Tracks of the Week #119

Tracks of the Week #119

Who? Jazmine Sullivan

What? Lost One

Where? Philadelphia, US

Why we love it? This track is beauty and pain incarnate, a triumphant return for one of the world’s most talented vocalists. A fairly stripped back affair that builds with stunning harmonies and melismatic heaven unlike no other. Lyrically it cuts down to the bone as Jazmine pleads with an old flame not to move on too quickly while also highlighting and exploring her own guilt and selfishness for asking that question. Jazmine has given us a taste, now we want MORE.  (Lloyd Best)

FFO: Lianne La Havas, Jill Scott, Lauryn Hill

Who? Agiris

What? The Warrior (feat. Jonatan Bäckelie)

Where? Manchester

Why we love it? A mind-bending trip that dances on the line where rap and trip-hop meet, this is the perfect showcase and entry point for those discovering Agiris and his unique sound for the first time and an absolute treat for veteran fans alike. The verses spin wildly with fast-paced lyrics delivered at breakneck speed as it crashes into the euphoric chorus filled with space and otherworldly tranquility to create the perfect match.  (Lloyd Best)

FFO: Portishead, Faithless, Massive Attack

Who? Ghostlawns

What? Ffoi

Where? Cardiff

Why we love it? A slow burner that climbs into a euphoric storm, with soft synths that swirl across the soundscape with intervals of soft vocals that showcase how intricate and interesting Welsh-language music can be. Gwych! (Lloyd Best)

FFO: HMS Morris, Low Roar

Who? WYNT

What? BLOOM

Where? Cardiff

Why we love it? Instantly gripping with a strumming guitar that brings the energy up as the vocal comes in with confidence and a catchy pre-chorus that drives headfirst into the anthemic chorus that is a wonder to sing along to. When gigs are back on, this will be a track I want to hear live in all of its glory.  (Lloyd Best)

FFO: The Driver Era, Stereophonics, CVC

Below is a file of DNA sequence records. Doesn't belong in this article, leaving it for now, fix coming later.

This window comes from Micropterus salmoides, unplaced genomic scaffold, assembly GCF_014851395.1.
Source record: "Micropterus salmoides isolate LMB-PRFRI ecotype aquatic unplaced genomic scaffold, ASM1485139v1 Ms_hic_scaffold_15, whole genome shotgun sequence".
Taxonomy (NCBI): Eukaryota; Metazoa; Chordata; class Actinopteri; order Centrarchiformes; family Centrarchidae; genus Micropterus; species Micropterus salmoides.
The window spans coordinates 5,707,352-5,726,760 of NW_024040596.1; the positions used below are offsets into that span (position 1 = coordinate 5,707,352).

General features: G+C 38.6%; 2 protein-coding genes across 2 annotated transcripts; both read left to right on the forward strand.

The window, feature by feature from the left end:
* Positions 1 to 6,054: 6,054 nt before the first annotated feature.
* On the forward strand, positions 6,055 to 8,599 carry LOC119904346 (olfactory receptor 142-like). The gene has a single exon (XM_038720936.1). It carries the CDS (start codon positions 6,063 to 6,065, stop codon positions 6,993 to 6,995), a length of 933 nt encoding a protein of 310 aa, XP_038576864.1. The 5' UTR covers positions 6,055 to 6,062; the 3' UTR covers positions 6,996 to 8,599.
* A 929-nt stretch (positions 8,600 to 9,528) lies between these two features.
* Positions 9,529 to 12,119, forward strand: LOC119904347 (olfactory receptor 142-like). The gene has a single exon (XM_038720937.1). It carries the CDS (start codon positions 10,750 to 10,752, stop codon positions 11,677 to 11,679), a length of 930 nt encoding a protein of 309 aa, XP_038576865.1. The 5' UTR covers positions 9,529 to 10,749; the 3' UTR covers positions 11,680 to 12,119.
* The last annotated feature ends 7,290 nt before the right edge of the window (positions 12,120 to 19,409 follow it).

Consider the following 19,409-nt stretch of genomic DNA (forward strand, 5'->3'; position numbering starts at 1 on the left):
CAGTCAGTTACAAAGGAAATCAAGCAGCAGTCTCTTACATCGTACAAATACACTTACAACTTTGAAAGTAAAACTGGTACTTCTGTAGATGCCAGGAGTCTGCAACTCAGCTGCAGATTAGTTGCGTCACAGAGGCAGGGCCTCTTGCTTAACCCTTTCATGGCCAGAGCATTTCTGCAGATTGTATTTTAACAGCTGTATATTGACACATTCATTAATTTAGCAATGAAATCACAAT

Who? Micko and the Mellotronics

What? ‘The Fear’

What they say? Adrenalised by a release consistency like that of the Jam or mid-period Beatles, the no holds barred run of singles continues seamlessly for Micko and the Mellotronics, in the run-up to the release of their debut album. ‘The Fear’ is their third single in less than a year – the follow-up to ‘Noisy Neighbours/You Killed My Father’. Its immediate impact is an overcast fairground vibe redolent of a Ray Bradbury short story. It begins ominously in the fashion of Pere Ubu’s ‘My Dark Ages’.

Why we love it? Micko has a very didactic way of singing like a post-punk Curtis Mayfield fronting 23 Skidoo, with his eloquent Northern tones taking center-stage. The backbone of the song is an uneasy shuffle synonymous with the ‘current climate’, with Specials-like horn interjections courtesy of long term collaborator Terry Edwards. The listener is oddly reassured and inspired to accept ‘imprisonment’ as a means of breaking free. (Humphrey Fordham. Photo credit: Ashley Jones)

FFO: The Specials, Pere Ubu, The Buzzcocks, 23 Skidoo, The Only Ones

Who? Morning Arcade

What? Cold Shoulders

Where? Cardiff

What they say? Cold Shoulders was written in response to the constant stream of news surrounding environmental destruction and in the song I call out the indifference we all have towards it in some way. The line “only you can save the world” is aimed at those in power able to make a change but also to every person on the planet.

Why we love it? Rippling and shimmering with a 80s soundtrack quality, this sunshine shot of dream pop is laced with ace licks and soaring choruses that reference the environmental damage that threatens our planet. A very promising beginning.  (Bill Cummings)

FFO: The War on Drugs, Yumi Zouma, Real Estate

Who? Fever Queen

What? Love Last

Where? Chicago

What they say? “Love Last,” are set in America’s burnt-out husk, along dark highways and desolate lake shores

Why we love it? Swelling with an intimacy and melodramatic atmosphere that envelops and swirls. Eleanor Rose Lee’s fantastic vocals shiver through you like a bitter wind, underpinned by waves of reverb and a Linn drum beat, this lovelorn torch song hangs heavy with heartbreak. This could be on the soundtrack to a David Lynch movie. Absolutely sublime!  (Bill Cummings)

FFO: Mazzy Star, Lana Del Rey

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